I (finally) finished reading Daniel Kahneman’s popular 2011 book, Thinking, Fast and Slow. It is a compelling read (and miraculously jargon-free) with loads of insights on the sources and consequences of our psychological biases. Above all, Kahneman demonstrates the general inability of the human mind to deal comfortably with statistics; rather, we seem prone to making decisions based on rapid and often superficial intuitions, usually based on a small number of oversimplified analogies. We have particular trouble when simple analogies come to mind quickly and vividly.

Many of his insights are applicable to the study of foreign policy decision-making and international relations, and public policy-making more broadly. One of the concepts Kahneman describes, for example, is the planning fallacy. Individuals, business executives, and politicians alike commonly fall victim to this bias, making plans and forecasts that are unrealistic, overly optimistic, and fail to take into account the statistical base-rate of similar cases. In the grip of the planning fallacy, people overestimate benefits and underestimate costs, spinning “scenarios of success while overlooking the potential for mistakes and miscalculations. As a result, they pursue initiatives that are unlikely to come in on budget or to deliver the expected returns – or even to be completed.” As somebody about to start a PhD in Political Science, I am no exception to this pattern.

This tendency towards over-optimism can be advantageous in certain situations. People feel happier when they are thinking on the bright side of things, which may actually make them more successful; entrepreneurs are more likely to attract investors to their company when they project confidence in their business model; politicians need to sell a positive message of hope and transformation of the status quo in order to win votes.

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How deadly is the conflict in Syria, really?

The ongoing civil war in Syria has been described as the worst humanitarian crisis since the Second World War. Aaron David Miller at Foreign Policy recently described it as Obama’s new “Problem From Hell,” a reference to Samantha Power’s book about other genocidal slaughters of recent history such as Bosnia, Cambodia, and Rwanda.  According to the UN’s latest estimates, over 93,000 Syrians may have died since the start of the uprising against the Assad regime in March 2011. Syrian opposition groups put the number even higher.

These figures are deeply disturbing when you think about them. That people are able to slaughter so many of each other so systemically, and to so little constructive purpose, represents a catastrophic failure of human empathy and, in my view, a harsh indictment of the institutions of warfare. That being said, does Syria’s current level of bloodshed really compare with other major conflicts in recent world history?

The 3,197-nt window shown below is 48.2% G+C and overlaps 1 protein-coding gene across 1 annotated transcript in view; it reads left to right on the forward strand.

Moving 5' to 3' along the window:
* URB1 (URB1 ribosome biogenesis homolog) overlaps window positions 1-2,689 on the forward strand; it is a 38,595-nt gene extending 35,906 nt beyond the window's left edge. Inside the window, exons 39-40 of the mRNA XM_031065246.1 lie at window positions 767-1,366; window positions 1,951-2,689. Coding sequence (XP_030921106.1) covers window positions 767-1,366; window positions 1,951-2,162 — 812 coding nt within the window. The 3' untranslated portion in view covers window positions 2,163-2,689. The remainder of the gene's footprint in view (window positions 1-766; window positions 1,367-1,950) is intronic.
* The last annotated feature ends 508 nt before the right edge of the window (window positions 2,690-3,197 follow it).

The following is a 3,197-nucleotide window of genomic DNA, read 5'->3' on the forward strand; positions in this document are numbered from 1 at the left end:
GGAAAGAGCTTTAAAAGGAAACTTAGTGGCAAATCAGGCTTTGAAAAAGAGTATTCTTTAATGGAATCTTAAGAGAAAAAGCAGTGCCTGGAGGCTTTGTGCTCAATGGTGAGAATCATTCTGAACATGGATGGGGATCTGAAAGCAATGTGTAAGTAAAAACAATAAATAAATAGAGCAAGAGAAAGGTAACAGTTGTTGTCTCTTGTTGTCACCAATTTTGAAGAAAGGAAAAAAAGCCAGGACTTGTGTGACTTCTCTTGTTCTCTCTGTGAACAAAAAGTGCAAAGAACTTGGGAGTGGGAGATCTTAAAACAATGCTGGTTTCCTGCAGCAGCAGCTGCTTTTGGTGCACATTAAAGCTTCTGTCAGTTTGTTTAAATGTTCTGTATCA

The question is important because pro-intervention advocates are using these analogies to marshal support for external military intervention into the conflict. Up until a few months ago, the West’s experience in Libya in 2011 acted as the “window” through which many people saw a potential Syrian intervention. With the recent heightened pace of violence, more alarming comparisons have come to the fore, such as Bosnia, Darfur, even Rwanda. Are these comparisons valid?

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Why do states use cluster bombs and nerve gas on their own people?

What is it that leads governments to massacre large numbers of their own citizens, and even resort to indiscriminate and inhumane weapons like cluster bombs and chemical weapons? A recent fact-finding mission  by Human Rights Watch indicates that the Syrian government has continued to use large-scale, indiscriminate violence in populated areas, including two documented instances of cluster munitions attacks on March 29th and April 3rd in the city of Aleppo. These attacks, according to HRW, “killed scores of civilians and destroyed dozens of civilian homes without damaging any apparent opposition military targets.” This evidence comes at the same time that multiple Western intelligence officials have confirmed with “varying degrees of confidence” that Syrian security forces have used sarin nerve gas against opposition forces, sparking a tense debate in the West about whether Assad has crossed the Obama Administration’s “red line”, and what kind of response that should precipitate (for interesting and opposing views from credible scholars see here, then here).

Now, Syria is not a party to either the Convention on Cluster Munitions (a comprehensive treaty banning their use) or the Chemical Weapons Convention (which prohibits the production or stockpiling of sarin), so in a narrow sense its actions are not technically a violation of treaty obligations. They are, however, a clear violation of international humanitarian law, and go against the widespread international norms against these weapons. As a result, any remaining legitimacy the Syrian government may have in the eyes of other countries (and its own citizens) is likely to be further eroded. The use of sarin in particular, which has been classified as a weapon of mass destruction by UN Resolution 687, could very well force Obama’s hand and precipitate stronger U.S. action against Assad’s regime, if not through direct military intervention then through increased support to the opposition. Indeed, it now appears likely that the U.S. will soon start supplying lethal weaponry to the Free Syrian Army.